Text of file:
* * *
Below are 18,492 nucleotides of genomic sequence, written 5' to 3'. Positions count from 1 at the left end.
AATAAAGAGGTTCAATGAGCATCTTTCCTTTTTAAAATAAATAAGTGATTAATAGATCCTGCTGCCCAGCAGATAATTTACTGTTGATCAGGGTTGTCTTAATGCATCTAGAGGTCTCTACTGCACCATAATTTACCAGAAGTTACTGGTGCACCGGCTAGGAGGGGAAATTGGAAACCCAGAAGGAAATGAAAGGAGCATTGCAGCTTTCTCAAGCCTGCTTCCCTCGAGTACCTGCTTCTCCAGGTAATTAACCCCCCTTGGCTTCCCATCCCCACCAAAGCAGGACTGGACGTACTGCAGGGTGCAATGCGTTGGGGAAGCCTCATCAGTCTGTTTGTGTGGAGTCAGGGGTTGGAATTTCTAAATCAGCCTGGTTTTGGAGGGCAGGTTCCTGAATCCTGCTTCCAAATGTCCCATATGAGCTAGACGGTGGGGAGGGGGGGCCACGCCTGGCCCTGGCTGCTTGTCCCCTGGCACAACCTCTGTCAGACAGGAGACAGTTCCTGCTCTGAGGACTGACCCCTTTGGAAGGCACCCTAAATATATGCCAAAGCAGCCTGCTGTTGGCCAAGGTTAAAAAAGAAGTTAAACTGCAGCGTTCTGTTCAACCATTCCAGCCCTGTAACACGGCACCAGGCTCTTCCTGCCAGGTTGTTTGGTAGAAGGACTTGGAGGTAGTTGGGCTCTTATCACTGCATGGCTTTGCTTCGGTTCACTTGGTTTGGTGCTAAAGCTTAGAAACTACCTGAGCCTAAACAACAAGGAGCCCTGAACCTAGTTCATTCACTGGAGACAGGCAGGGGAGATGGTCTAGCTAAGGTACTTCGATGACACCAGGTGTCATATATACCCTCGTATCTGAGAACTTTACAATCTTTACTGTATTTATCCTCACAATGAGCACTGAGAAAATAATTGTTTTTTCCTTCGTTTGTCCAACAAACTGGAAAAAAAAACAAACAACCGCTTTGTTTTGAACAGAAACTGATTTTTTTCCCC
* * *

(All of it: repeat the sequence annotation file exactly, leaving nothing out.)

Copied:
Below are 18,492 nucleotides of genomic sequence, written 5' to 3'. Positions count from 1 at the left end.
AATAAAGAGGTTCAATGAGCATCTTTCCTTTTTAAAATAAATAAGTGATTAATAGATCCTGCTGCCCAGCAGATAATTTACTGTTGATCAGGGTTGTCTTAATGCATCTAGAGGTCTCTACTGCACCATAATTTACCAGAAGTTACTGGTGCACCGGCTAGGAGGGGAAATTGGAAACCCAGAAGGAAATGAAAGGAGCATTGCAGCTTTCTCAAGCCTGCTTCCCTCGAGTACCTGCTTCTCCAGGTAATTAACCCCCCTTGGCTTCCCATCCCCACCAAAGCAGGACTGGACGTACTGCAGGGTGCAATGCGTTGGGGAAGCCTCATCAGTCTGTTTGTGTGGAGTCAGGGGTTGGAATTTCTAAATCAGCCTGGTTTTGGAGGGCAGGTTCCTGAATCCTGCTTCCAAATGTCCCATATGAGCTAGACGGTGGGGAGGGGGGGCCACGCCTGGCCCTGGCTGCTTGTCCCCTGGCACAACCTCTGTCAGACAGGAGACAGTTCCTGCTCTGAGGACTGACCCCTTTGGAAGGCACCCTAAATATATGCCAAAGCAGCCTGCTGTTGGCCAAGGTTAAAAAAGAAGTTAAACTGCAGCGTTCTGTTCAACCATTCCAGCCCTGTAACACGGCACCAGGCTCTTCCTGCCAGGTTGTTTGGTAGAAGGACTTGGAGGTAGTTGGGCTCTTATCACTGCATGGCTTTGCTTCGGTTCACTTGGTTTGGTGCTAAAGCTTAGAAACTACCTGAGCCTAAACAACAAGGAGCCCTGAACCTAGTTCATTCACTGGAGACAGGCAGGGGAGATGGTCTAGCTAAGGTACTTCGATGACACCAGGTGTCATATATACCCTCGTATCTGAGAACTTTACAATCTTTACTGTATTTATCCTCACAATGAGCACTGAGAAAATAATTGTTTTTTCCTTCGTTTGTCCAACAAACTGGAAAAAAAAACAAACAACCGCTTTGTTTTGAACAGAAACTGATTTTTTTCCCC